Women in Leadership

Write YOUR Vision

Have you thought about your vision for 2018?

If you feel like I do, 2017 can’t leave fast enough! Don’t get me wrong, it’s been a fairly good year for me. However, I am ready to be done with a lot of what we’ve all experienced this year – especially all things media and politically related. Around this time every year, I either attend or host a vision board party. For those of you who are not familiar, a vision board is a tool people use to help them clarify, concentrate on, and maintain focus on specific life goals and objectives. A vision board party is an opportunity to fellowship with like-minded people, and you create your own vision board. Sounds like fun, right?


As leaders, it is imperative that we not only create vision boards for our personal goals, but we should have a board or at least a journal for our organization as well. Did you know that most leaders don’t plan to fail but rather fail to PLAN? A vision helps you create plans, and plans turn into completed objectives and goals. Let me give you a real-life scenario that changed my playing field as a leader.

When I was District Governor in Toastmasters, I thought just using the Toastmasters model for visionary leadership would be good enough. After all, they were in the business of producing leaders and communicators for almost nine decades. Mid-way through my term, it became crystal clear to me that I needed to add “reinforcements.” Toastmasters International’s Board of Directors’ vision wasn’t sufficient. Not because it was flawed or poorly constructed. Their vision did not pan out with my leadership team because it was not MY vision. The first six months were a struggle because I failed to add my goals for the team and our district. Sadly, it was too late to undo the error in judgement on my end. As a result, we did not meet all of our goals required by Toastmasters to be a distinguished district. We did have great successes in spite of our challenges.

When I coach leadership teams, the first question I ask is “What’s YOUR vision?” I emphasize the word “your” because it is imperative that as leaders, your hand and heart is involved. Sure, your respective organization has their goals and you have to work hard to meet them. However, it is important that you include your thoughts and vision on how to accomplish them. The method I use for creating and writing my vision is What’s my “WHY?” method.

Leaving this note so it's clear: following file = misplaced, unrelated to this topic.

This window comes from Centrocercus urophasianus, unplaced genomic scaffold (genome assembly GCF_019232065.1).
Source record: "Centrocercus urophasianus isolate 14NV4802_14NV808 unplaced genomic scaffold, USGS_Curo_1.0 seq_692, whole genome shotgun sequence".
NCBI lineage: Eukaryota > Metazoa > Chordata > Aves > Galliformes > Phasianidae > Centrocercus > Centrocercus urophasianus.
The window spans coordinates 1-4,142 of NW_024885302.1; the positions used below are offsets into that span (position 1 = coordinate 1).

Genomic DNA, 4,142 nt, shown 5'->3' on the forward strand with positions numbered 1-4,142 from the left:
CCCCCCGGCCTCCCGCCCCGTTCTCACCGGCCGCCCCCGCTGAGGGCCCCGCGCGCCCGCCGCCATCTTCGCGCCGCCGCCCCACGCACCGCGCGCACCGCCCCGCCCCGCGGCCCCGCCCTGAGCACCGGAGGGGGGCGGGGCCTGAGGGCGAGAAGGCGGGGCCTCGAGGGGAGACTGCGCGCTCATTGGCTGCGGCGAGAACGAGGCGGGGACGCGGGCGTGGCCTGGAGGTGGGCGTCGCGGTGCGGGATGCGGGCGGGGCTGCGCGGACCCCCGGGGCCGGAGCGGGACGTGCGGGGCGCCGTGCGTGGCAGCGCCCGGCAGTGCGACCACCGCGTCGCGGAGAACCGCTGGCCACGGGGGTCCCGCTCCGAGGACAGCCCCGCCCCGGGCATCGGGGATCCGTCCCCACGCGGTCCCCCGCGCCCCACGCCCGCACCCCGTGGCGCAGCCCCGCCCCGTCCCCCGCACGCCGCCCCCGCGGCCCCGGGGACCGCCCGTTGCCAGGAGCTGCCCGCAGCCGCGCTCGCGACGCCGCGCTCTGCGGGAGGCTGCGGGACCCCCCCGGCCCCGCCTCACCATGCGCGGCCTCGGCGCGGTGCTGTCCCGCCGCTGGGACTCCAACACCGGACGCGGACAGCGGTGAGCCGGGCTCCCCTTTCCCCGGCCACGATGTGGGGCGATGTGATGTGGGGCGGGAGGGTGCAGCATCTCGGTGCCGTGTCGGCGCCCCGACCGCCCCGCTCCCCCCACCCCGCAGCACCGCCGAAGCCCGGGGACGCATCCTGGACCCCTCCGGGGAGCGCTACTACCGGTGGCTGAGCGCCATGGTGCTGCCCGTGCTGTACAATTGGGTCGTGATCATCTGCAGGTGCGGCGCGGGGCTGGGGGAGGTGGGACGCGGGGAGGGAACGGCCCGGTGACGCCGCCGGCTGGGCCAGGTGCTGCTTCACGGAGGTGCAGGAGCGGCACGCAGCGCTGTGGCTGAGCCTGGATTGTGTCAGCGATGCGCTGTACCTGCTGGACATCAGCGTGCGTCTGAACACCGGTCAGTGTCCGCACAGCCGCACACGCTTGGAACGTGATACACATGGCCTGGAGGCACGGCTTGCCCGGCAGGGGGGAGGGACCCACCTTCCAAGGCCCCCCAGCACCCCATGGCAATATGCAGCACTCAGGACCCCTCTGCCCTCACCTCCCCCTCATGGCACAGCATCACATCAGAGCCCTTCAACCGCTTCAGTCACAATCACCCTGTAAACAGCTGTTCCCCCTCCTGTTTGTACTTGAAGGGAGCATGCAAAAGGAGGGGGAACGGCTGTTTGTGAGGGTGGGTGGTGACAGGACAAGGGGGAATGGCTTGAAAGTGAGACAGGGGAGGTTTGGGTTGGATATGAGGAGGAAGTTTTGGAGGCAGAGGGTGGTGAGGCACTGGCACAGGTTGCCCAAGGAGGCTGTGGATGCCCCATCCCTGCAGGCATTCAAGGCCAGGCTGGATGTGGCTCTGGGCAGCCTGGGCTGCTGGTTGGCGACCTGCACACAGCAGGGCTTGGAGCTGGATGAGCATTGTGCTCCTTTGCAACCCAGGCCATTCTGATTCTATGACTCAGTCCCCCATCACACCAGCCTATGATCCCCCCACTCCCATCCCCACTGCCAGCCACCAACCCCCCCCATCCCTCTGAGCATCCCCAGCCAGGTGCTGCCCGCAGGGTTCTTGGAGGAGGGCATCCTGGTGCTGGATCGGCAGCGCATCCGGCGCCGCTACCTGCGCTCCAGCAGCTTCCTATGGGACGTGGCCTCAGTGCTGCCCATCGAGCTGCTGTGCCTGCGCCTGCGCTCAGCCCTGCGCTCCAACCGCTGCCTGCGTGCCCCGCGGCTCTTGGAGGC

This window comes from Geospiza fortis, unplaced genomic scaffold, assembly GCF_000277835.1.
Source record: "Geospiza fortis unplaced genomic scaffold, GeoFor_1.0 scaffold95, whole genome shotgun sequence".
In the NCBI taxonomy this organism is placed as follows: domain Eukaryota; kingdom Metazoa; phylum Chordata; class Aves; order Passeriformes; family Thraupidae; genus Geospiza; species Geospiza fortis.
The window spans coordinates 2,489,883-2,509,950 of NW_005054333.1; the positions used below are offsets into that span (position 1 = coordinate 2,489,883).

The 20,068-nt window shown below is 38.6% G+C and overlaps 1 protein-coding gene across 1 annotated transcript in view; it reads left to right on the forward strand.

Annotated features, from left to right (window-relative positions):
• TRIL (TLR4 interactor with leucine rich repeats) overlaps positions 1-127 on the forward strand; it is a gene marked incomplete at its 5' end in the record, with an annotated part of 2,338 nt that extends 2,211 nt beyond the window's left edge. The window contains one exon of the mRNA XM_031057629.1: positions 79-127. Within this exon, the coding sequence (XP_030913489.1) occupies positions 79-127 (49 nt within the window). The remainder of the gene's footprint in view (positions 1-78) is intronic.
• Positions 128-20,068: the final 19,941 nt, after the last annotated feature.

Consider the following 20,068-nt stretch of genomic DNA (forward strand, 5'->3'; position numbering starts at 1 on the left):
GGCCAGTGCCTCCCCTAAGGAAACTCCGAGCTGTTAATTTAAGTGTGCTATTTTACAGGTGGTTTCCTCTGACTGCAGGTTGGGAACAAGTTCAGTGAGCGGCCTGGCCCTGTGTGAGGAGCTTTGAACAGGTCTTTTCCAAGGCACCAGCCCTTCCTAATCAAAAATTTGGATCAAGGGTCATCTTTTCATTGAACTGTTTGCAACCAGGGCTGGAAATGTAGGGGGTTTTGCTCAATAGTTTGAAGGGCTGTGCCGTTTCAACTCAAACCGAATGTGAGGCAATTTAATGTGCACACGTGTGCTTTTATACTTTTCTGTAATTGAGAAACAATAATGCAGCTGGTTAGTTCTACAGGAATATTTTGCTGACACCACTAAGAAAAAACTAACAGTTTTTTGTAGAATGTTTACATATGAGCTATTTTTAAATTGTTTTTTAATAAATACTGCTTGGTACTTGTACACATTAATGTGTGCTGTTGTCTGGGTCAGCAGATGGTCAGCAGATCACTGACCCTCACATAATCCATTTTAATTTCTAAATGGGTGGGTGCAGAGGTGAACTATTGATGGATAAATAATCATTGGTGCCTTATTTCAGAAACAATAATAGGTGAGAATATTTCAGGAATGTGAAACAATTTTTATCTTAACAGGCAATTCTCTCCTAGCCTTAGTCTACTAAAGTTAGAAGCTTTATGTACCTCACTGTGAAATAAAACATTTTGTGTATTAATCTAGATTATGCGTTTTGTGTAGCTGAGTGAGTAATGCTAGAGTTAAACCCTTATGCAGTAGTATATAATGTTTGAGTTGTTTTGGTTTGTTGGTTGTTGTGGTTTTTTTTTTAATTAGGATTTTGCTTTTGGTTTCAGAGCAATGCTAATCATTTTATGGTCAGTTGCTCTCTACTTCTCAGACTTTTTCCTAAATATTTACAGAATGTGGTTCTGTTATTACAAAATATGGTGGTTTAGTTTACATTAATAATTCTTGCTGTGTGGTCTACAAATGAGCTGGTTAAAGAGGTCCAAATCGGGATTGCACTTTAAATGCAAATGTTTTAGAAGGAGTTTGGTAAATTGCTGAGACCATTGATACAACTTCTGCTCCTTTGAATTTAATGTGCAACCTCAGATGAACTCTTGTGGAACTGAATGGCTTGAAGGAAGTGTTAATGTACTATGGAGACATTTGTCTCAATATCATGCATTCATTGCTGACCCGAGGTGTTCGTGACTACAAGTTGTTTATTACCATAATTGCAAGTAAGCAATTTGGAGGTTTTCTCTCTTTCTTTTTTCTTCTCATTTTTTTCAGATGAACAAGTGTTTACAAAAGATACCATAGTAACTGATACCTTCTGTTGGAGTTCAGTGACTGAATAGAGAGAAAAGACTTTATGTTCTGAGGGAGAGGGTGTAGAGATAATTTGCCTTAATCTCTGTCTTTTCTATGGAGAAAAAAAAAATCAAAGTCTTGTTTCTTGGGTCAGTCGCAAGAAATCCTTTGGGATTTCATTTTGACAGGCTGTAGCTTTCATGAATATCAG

WHAT do I want? HOW will I get it? What will I YIELD from this vision?

What Do I Want?

Your vision should be specific, and answer the simple four-word question – What. Do. I. Want. In your want, you need to outline everything in your want… What is it? What does it look like? Who’s involved with helping me achieve this? Where do I need to look for resources to help me achieve your want? How will everything look when I achieve it? and How long will it take? The time table is important because you will be more likely to stick to the plans of achieving.


How Will I Get it?

Your vision should have a plan in place for achieving or getting the results you want. Again, people do not plan to fail… they fail to plan. Within your vision, write down specifics necessary to achieving your goal. Incorporate your plan with any action plan your organization has in place, but make sure you too have an idea. This is also a great time to make sure your team members have buy-in with your vision. It is important to ask for their input and suggestions. By doing this, you are not only establishing a positive rapport, but you are building trust, creating confidence, and letting your team know that they are valuable, therefore heightening rapport.


What Will I Yield From This Vision?

I get it… you are probably staring at your screen wondering where I am going with this. The fact is this, you have to know what you expect to gain from your vision. Just to say we will be successful isn’t going to cut it. What will everything, and I mean EVERYTHING look like when your vision comes to pass. What will your team’s future look like? What will they gain? What will the company gain? What will you gain as a result of all of your labor and hard works becoming successful? Where will this take you? How can you tie this into your next vision? What’s the profit expectation? All of these questions should have answers and be incorporated into this main question. Teams who don’t place expectations and measures of success at each level have just planned to fail at achieving your vision. Don’t let your hard works and labor be in vain because you neglected this very important step.


Over the next few weeks, sit down and figure out what your vision will be for 2018. Write it down in simple form so you won’t forget it. And for those who are wondering if it’s “corporate” appropriate to do a vision board, my answer is absolutely YES! My team sees my visual board for what I want to accomplish. The lessons learned from previous experiences and failures have helped me tremendously when it comes to gaining buy-in from my team. After all, I would like it to also be their vision for our team as well. Matter of fact, get the notebooks, construction paper, magazines, scissors and glue and have a team vision board party!!! You will be surprised, even pleased with what you all can come up with – together!

Write YOUR Vision, and make it plain!




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